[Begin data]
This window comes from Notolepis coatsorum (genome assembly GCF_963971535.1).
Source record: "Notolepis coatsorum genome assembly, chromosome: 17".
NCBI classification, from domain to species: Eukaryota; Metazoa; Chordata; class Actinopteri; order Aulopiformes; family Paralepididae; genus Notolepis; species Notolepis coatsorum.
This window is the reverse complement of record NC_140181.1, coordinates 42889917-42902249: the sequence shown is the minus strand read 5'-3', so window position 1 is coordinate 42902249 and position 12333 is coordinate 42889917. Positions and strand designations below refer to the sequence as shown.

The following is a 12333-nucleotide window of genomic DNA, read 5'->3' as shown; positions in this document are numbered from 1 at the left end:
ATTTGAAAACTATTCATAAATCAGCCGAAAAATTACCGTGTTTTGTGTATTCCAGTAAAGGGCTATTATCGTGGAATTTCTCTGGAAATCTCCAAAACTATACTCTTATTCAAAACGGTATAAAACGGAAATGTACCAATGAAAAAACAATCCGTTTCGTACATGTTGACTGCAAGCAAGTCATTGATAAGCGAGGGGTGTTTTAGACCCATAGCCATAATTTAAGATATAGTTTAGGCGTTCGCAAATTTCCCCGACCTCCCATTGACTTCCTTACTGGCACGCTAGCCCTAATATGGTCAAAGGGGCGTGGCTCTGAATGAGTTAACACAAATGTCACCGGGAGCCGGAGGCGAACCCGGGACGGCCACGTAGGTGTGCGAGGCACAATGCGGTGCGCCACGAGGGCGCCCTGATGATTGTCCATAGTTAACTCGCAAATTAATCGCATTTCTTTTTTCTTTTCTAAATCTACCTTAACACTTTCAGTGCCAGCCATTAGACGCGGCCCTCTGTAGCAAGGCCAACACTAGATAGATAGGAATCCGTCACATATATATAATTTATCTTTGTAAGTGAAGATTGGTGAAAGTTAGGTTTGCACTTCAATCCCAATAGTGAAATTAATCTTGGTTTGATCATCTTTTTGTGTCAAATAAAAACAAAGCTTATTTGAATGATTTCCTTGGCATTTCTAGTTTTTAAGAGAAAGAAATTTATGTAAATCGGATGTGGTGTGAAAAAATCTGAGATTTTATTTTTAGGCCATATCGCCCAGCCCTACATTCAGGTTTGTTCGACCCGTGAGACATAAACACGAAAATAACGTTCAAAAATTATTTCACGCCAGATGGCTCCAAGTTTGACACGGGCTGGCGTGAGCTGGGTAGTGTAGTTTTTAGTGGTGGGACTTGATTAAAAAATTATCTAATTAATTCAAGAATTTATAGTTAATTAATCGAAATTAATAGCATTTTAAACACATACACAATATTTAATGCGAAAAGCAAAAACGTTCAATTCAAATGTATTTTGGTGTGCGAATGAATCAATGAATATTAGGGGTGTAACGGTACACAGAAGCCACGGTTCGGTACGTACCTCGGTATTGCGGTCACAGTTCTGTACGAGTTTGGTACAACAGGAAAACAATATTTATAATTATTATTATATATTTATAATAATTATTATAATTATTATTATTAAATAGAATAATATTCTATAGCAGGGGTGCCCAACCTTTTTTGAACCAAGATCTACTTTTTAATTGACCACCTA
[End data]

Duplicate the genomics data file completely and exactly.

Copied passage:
This window comes from Notolepis coatsorum (genome assembly GCF_963971535.1).
Source record: "Notolepis coatsorum genome assembly, chromosome: 17".
NCBI classification, from domain to species: Eukaryota; Metazoa; Chordata; class Actinopteri; order Aulopiformes; family Paralepididae; genus Notolepis; species Notolepis coatsorum.
This window is the reverse complement of record NC_140181.1, coordinates 42889917-42902249: the sequence shown is the minus strand read 5'-3', so window position 1 is coordinate 42902249 and position 12333 is coordinate 42889917. Positions and strand designations below refer to the sequence as shown.

The following is a 12333-nucleotide window of genomic DNA, read 5'->3' as shown; positions in this document are numbered from 1 at the left end:
ATTTGAAAACTATTCATAAATCAGCCGAAAAATTACCGTGTTTTGTGTATTCCAGTAAAGGGCTATTATCGTGGAATTTCTCTGGAAATCTCCAAAACTATACTCTTATTCAAAACGGTATAAAACGGAAATGTACCAATGAAAAAACAATCCGTTTCGTACATGTTGACTGCAAGCAAGTCATTGATAAGCGAGGGGTGTTTTAGACCCATAGCCATAATTTAAGATATAGTTTAGGCGTTCGCAAATTTCCCCGACCTCCCATTGACTTCCTTACTGGCACGCTAGCCCTAATATGGTCAAAGGGGCGTGGCTCTGAATGAGTTAACACAAATGTCACCGGGAGCCGGAGGCGAACCCGGGACGGCCACGTAGGTGTGCGAGGCACAATGCGGTGCGCCACGAGGGCGCCCTGATGATTGTCCATAGTTAACTCGCAAATTAATCGCATTTCTTTTTTCTTTTCTAAATCTACCTTAACACTTTCAGTGCCAGCCATTAGACGCGGCCCTCTGTAGCAAGGCCAACACTAGATAGATAGGAATCCGTCACATATATATAATTTATCTTTGTAAGTGAAGATTGGTGAAAGTTAGGTTTGCACTTCAATCCCAATAGTGAAATTAATCTTGGTTTGATCATCTTTTTGTGTCAAATAAAAACAAAGCTTATTTGAATGATTTCCTTGGCATTTCTAGTTTTTAAGAGAAAGAAATTTATGTAAATCGGATGTGGTGTGAAAAAATCTGAGATTTTATTTTTAGGCCATATCGCCCAGCCCTACATTCAGGTTTGTTCGACCCGTGAGACATAAACACGAAAATAACGTTCAAAAATTATTTCACGCCAGATGGCTCCAAGTTTGACACGGGCTGGCGTGAGCTGGGTAGTGTAGTTTTTAGTGGTGGGACTTGATTAAAAAATTATCTAATTAATTCAAGAATTTATAGTTAATTAATCGAAATTAATAGCATTTTAAACACATACACAATATTTAATGCGAAAAGCAAAAACGTTCAATTCAAATGTATTTTGGTGTGCGAATGAATCAATGAATATTAGGGGTGTAACGGTACACAGAAGCCACGGTTCGGTACGTACCTCGGTATTGCGGTCACAGTTCTGTACGAGTTTGGTACAACAGGAAAACAATATTTATAATTATTATTATATATTTATAATAATTATTATAATTATTATTATTAAATAGAATAATATTCTATAGCAGGGGTGCCCAACCTTTTTTGAACCAAGATCTACTTTTTAATTGACCACCTA